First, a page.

Reply to this message

XUIML - E(x)tensible (U)ser (I)nterface (M)arkup (L)anguage XUL XUIML. Que problem?

#79 Re: DOS, DVD, VCR, RAM

by jgraham

Thursday May 29th, 2003 9:20 AM

Reply to this message

What's the point? Those are all acronyms. So what? All the DOS's are similar but incompatiable enough that it is necessary to prefix them with a manufacturer name. All the DVDs are compatiable, so they just get referred to as DVD's rather than SonyDVD mDVD or whatever. All (VHS) VCRs are compatiable so we use a single acronym VCR (and call incompatiable things something else like LaserDisc or PVR). Different types of RAM are incompatiable and so have to be specified exactly EDO RAM, SD RAM, etc.

Conclusion: If things are similar but incompatiable, it is necessary to give them different names. Collary: Sometimes similar things have names which share a common section even when they are incompatiable (all the DOS's share DOS). So it might be possible for all XML languages designed for user interfaces to share a common 'base' acronym. This is no means necessary though (Docbook and HTML do slightly similar things, but they don't need a similar name) and nothing suggests that any base acronym should be XUL.

My turn:

Using the same term for a range of different products is liable to produce confusion among people wishing to use the product, therefore doing so produces no conceviable benefit for proponenets of the product. Discuss.

#80 Why pick on me? Check out Nexaweb

by geraldb

Thursday May 29th, 2003 9:45 AM

Reply to this message

I quote from the website online @ <http://www.nexaweb.com/features.htm> : Nexaweb is the only standards-based smart client platform on the market today. User interface instructions are based on XUL (pronounced "zool"), which is a standard championed by Sun, Netscape and Nexaweb. Any thoughts?

Or this news byte: Nexaweb Secures $4.3 Million in Funding for Breakthrough Software Platform. Now if you want to sue somebody like SCO now you know where to go.

#81 Re: Why pick on me? Check out Nexaweb

by GAThrawn

Thursday May 29th, 2003 11:04 AM

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>I quote from the website online @ (LINK) : Nexaweb is the only standards-based smart client platform on the market today. User interface instructions are based on XUL (pronounced "zool"), which is a standard championed by Sun, Netscape and Nexaweb. Any thoughts?

And the important phrase there is: "[Nexaweb]'s User interface instructions are based on XUL"

They are calling their product Nexaweb, and saying its similar to XUL, there's nothing wrong with that. Now if they said that their XML UI language *is* XUL even when its incompatible but similar, then that would be an issue.

#82 What is "is"?

by geraldb

Thursday May 29th, 2003 12:52 PM

Reply to this message

That's clintonesque. Please don't split hairs.

#84 Re: What is "is"?

by jgraham

Thursday May 29th, 2003 1:16 PM

Reply to this message

It's very simple. If it is compatible with the XUL 1.0 specifcation then it is XUL. If it is incompatible with that spec. it's not XUL, any more than it is Xforms or HTML, even if some of the tags look the same, and it has a similar purpose. In fact, it's particuarly not XUL if it almost but not quite does the same thing. Calling different things by the same name doesn't benefit anyone. Clear?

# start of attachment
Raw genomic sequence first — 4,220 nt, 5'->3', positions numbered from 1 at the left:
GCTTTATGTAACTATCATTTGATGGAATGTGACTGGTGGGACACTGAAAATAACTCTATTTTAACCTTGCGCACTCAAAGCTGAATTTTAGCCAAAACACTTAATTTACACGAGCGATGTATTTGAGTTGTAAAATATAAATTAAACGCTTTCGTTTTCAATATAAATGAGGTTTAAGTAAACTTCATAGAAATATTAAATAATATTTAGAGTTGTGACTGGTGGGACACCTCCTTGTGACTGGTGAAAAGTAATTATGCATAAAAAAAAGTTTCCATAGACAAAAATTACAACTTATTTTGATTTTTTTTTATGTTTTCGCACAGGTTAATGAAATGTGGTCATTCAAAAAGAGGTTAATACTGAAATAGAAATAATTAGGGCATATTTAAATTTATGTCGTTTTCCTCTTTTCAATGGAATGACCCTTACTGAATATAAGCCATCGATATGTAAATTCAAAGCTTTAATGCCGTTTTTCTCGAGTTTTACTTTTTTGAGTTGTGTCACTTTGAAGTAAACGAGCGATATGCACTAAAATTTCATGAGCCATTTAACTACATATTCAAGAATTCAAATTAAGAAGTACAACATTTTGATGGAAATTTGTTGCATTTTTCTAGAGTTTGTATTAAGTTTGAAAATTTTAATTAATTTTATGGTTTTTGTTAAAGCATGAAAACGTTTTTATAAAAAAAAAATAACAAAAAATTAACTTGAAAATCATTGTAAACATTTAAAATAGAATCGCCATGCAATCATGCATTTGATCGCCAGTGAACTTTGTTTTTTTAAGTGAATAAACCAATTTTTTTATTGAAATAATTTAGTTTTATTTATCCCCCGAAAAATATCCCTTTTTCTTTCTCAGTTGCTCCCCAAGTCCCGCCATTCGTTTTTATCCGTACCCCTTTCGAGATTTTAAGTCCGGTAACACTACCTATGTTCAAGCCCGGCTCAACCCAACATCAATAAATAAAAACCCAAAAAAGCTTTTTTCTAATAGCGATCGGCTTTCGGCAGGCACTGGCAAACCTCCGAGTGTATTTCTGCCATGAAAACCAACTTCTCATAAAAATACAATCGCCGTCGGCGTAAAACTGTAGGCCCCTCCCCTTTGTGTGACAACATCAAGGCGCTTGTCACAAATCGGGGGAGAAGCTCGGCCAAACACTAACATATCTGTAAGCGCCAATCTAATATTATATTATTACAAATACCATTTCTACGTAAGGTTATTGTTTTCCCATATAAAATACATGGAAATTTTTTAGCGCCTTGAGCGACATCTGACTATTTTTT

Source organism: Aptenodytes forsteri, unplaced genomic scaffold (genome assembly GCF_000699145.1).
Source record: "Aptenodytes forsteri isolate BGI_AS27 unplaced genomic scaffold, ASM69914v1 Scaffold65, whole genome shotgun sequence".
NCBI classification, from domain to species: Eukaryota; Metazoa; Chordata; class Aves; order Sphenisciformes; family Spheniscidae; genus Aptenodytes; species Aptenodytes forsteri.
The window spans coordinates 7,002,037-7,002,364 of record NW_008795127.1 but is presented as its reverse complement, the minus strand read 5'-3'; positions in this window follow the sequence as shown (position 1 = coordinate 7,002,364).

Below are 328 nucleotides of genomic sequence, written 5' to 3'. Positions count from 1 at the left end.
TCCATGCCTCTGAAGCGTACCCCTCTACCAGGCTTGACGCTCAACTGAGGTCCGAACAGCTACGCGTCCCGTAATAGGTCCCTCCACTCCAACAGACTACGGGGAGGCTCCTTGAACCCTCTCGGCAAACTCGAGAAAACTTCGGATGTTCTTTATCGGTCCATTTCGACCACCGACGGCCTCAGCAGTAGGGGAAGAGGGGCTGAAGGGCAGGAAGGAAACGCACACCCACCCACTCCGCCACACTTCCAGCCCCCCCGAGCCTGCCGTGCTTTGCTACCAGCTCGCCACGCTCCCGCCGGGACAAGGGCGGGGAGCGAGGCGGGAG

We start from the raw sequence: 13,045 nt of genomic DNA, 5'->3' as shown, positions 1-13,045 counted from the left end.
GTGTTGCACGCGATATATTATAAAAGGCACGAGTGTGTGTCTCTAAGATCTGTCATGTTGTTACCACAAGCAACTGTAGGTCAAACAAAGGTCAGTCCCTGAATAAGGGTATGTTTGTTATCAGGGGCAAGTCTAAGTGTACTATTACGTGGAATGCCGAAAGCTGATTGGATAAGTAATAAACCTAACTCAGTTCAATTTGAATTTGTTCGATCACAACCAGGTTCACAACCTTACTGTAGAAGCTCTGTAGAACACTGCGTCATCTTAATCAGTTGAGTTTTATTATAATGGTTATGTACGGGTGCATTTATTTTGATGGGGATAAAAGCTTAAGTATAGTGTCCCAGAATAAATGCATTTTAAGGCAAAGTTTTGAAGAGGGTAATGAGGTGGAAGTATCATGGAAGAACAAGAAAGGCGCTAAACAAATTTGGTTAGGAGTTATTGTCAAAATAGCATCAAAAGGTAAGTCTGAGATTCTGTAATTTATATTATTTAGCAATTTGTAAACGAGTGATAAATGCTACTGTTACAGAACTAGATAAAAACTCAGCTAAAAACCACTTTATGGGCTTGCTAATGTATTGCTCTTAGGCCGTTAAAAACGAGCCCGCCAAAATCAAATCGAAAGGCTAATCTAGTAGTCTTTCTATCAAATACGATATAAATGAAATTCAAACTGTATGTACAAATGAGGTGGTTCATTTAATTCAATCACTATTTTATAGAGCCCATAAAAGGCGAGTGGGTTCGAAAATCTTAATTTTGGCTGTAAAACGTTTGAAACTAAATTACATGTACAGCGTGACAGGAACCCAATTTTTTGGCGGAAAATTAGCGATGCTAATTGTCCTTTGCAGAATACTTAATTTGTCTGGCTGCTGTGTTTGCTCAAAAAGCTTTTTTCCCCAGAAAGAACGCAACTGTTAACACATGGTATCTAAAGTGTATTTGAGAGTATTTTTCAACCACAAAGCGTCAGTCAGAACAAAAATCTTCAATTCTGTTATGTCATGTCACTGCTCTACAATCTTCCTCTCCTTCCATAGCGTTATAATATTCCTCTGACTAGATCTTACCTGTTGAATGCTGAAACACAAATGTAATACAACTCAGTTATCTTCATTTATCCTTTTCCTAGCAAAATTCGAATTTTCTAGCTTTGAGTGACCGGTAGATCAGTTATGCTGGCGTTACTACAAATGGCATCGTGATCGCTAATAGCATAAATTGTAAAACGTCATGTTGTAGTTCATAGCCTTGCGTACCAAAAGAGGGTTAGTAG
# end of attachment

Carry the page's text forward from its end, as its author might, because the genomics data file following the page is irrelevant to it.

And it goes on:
#85 Re: What is "is"?

by Ben_Goodger

Thursday May 29th, 2003 3:16 PM

Reply to this message

Why not, because he's right, and you're wrong?

#86 XUL Moves On

by geraldb

Friday May 30th, 2003 8:13 AM

Reply to this message

I guess the latest news about the Timer Warner and Microsoft deal proofs the point that "branding" XUL as a Mozilla-only technology is a dead-end.

#87 Re: XUL Moves On

by kerz <jason@mozillazine.org>

Sunday June 1st, 2003 1:04 AM

Reply to this message

Uh, no, XUL has nothing to do with "Timer Warner" but thanks for playing.

#88 The Munich Revolution - 14.000 Linux Desktops

by geraldb

Sunday June 1st, 2003 12:08 PM

Reply to this message

Here is slightly off-topic post to help you get the story together and why XUL is so important.

As I see it the browser war is over and now the desktop war is on. Just recently, for example, the Munich city council decided to move 14.000 desktops from Windows to Linux, see the write-up off the story in CNET @ <http://news.com.com/2100-…_3-1010740.html?tag=cd_mh>

So where does XUL come into the picture? HTML is the markup for browsers and XUL is the markup for desktops.

Unfortunately, the W3C leadership doesn't get it. To quote from Tim Bray's weblog:

<quote>The Browser Still Matters. Finally, there was a thread that said that the notion of running everything through the browser was broken anyhow, and what we really needed was something like WinForms, that would give the developer fine layout controls and richer UI apparatus like they used to have back in the days of Visual Basic.

This is another example of people Not Getting It. Why do you think the users turned away from VB to the browser? Because they by and large didnít like what the VB programmers of the world did with those fine layout controls and rich UI apparatus. I can remember like yesterday a Content Management conference about 1997, a woman from a big computer company talking about how great it was when they switched their CM system over from custom clients to the browser: ďItís so great! The browser is so limited, so they had to throw away three-quarters of the buttons and sliders and pulldowns and options, and just do it with hyperlinks and simple forms... it was so much easier to use!Ē

For heavy authoring and graphics and so on, you need a native application. But a huge majority of business data processing is you interacting with a database off on a server somewhere, and as far as I can see, a Web Browser is still the best way to do that. WinForms? Pshaw! </quote>

Heard about XUL, Tim? I guess not too busy with the semantic web and RDF. Welcome to the XUL revolution.